Jewish World Review Sept. 14, 2004 / 28 Elul, 5764

Jonathan Gurwitz

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As Kerry struts down Vietnam memory lane, let's stop at 1992 | Most Americans outside Massachusetts and beyond the partisan primary process had their introduction to John Kerry on the final night of the Democratic National Convention.

Before Kerry took the stage, his swift boat band of brothers intoned his heroic military service. Before that, a biographical film memorialized Kerry's Vietnam-era duty.

Days earlier, Bill Clinton spoke of his own and George W. Bush's and Dick Cheney's failure to serve in Vietnam. Before him, Jimmy Carter spoke of the essential presidential prerequisite of combat duty, a prerequisite that didn't stop him from supporting Michael Dukakis over George H.W. Bush or Clinton over Bush and Bob Dole.

After all this martial drama, Kerry came to the podium and greeted the American people with a salute and the statement, "I'm John Kerry, and I'm reporting for duty." It might have been mistaken for political satire, a "Daily Show" parody of Shirley Temple's "The Little Colonel."

Instead it was a calculated political strategy to make Kerry's service in Vietnam the centerpiece of his campaign for president, a strategy meant to demonstrate a single, ineluctable point: Kerry is a war hero, and Bush is unfit to be commander in chief.

There's no surprise in this strategy. Democrats have been trying to malign Bush's Air National Guard service for more than four years. They've engaged in a childish game, calling Bush and his advisers chickenhawks since the decision to send U.S. troops into Afghanistan.

Recently Sen. Tom Harkin, who engaged in his own bout of heroic embellishment during the 1992 Democratic primaries, called Cheney a coward for failing to serve in Vietnam.

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During the Democratic presidential primaries of 1992, former Sen. Bob Kerrey, a decorated Vietnam War veteran, similarly criticized fellow candidate Bill Clinton for his student deferments.

On Feb. 27, 1992, Kerry took to the Senate floor to lament that "Vietnam has yet again been inserted into the campaign," and that Democrats "should now be refighting the many conflicts of Vietnam in order to win the current political conflict."

That speech deserves to be broadly quoted in light of Kerry's decision, as presidential candidate, to make Vietnam the foundation of his campaign.

"The race for the White House should be about leadership, and leadership requires that one help heal the wounds of Vietnam, not reopen them; that one help identify the positive things that we learned about ourselves and about our nation, not play to the divisions and differences of that crucible of our generation.

"We do not need to divide America over who served and how. I have personally always believed that many served in many different ways.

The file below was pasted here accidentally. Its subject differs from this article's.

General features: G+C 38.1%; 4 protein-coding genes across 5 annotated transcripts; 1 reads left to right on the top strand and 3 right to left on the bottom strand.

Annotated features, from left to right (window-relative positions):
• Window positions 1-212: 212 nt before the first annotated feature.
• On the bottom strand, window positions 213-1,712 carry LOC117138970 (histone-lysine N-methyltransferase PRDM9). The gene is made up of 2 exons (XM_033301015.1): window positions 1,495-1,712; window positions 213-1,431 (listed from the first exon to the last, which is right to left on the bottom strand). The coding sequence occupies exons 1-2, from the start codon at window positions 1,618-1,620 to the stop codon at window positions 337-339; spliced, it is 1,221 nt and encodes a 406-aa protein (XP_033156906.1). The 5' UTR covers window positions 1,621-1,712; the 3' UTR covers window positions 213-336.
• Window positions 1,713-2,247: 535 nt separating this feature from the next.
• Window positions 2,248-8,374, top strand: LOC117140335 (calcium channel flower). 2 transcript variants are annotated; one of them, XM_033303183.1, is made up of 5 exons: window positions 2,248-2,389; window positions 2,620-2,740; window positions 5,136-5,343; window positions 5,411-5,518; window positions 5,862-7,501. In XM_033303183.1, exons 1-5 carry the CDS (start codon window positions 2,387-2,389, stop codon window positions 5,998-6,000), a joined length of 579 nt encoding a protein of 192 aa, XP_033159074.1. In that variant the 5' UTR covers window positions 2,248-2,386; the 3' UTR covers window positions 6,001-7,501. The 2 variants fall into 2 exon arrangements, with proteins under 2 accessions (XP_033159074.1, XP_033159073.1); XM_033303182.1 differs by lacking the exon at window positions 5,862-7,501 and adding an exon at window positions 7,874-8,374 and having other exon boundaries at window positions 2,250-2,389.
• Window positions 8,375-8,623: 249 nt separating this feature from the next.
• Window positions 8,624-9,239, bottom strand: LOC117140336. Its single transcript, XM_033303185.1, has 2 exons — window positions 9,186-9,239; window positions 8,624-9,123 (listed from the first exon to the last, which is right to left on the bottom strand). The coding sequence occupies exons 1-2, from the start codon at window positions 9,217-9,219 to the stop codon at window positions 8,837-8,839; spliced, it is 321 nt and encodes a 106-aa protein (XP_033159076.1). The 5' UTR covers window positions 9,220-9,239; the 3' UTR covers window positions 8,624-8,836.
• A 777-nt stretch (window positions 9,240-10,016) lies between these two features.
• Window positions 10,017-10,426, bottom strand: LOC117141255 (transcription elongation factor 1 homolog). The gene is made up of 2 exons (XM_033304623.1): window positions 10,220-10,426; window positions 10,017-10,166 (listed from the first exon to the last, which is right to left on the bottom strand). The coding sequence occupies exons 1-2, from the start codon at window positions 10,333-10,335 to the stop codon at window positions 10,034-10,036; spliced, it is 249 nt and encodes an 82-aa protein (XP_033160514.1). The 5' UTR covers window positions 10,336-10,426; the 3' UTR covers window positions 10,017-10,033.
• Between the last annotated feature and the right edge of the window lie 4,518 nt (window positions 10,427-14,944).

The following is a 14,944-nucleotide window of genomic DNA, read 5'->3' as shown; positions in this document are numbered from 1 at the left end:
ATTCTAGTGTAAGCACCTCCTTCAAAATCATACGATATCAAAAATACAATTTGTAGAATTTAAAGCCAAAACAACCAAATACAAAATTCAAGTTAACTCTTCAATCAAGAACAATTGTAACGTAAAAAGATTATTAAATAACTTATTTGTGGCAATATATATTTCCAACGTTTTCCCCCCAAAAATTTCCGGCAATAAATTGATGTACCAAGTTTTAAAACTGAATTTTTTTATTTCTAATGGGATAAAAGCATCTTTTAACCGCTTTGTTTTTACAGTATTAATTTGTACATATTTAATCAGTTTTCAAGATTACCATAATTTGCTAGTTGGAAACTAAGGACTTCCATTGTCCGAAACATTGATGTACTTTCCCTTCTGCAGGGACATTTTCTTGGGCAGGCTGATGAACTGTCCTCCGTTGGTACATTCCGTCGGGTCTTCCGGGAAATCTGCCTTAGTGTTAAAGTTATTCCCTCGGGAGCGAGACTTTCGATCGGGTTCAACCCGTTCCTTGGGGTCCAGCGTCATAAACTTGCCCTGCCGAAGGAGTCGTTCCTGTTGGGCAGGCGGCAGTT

"While those who served are owed special recognition, that recognition should not come at the expense of others, nor does it require that others be victimized or criticized or said to have settled for a lesser standard."

As with much else in Kerry's political life, in this speech he was temporizing, not speaking some heartfelt truth or advocating some enduring principle. How cynically has only become apparent in the past six months. Just as he was during the primaries when he primped before anti-war Democrats for his vote against funding the war in Iraq, while touting his pro-war support before mainstream audiences. Which is how you end up with such contrived statements as, "I actually voted for the $87 billion before I voted against it."

For his military service, Kerry deserves our nation's eternal gratitude. Those who would impugn that service are acting beyond the bounds of propriety.

Criticizing what Kerry has done since he returned from Vietnam — from his false testimony about American atrocities and illegal Christmas Eve excursions into Cambodia to his voting record during 20 years in the Senate — is the essence of political debate in a free society.

Kerry has made the Vietnam War his sterling credential for the White House. He has also used it as a bludgeon to silence critics of his postwar actions and statements.

He'll wield it again in the two, upcoming presidential debates. Rather than merely debating Bush, Kerry would perform an invaluable service to the nation by debating his own sensible statements from 1992.

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JWR contributor Jonathan Gurwitz, a columnist for the San Antonio Express-News, is a co-founder and twice served as Director General of the Future Leaders of the Alliance program at NATO Headquarters in Brussels, Belgium. In 1986 he was placed on the Foreign Service Register of the U.S. State Department. Comment by clicking here.


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© 2003, Jonathan Gurwitz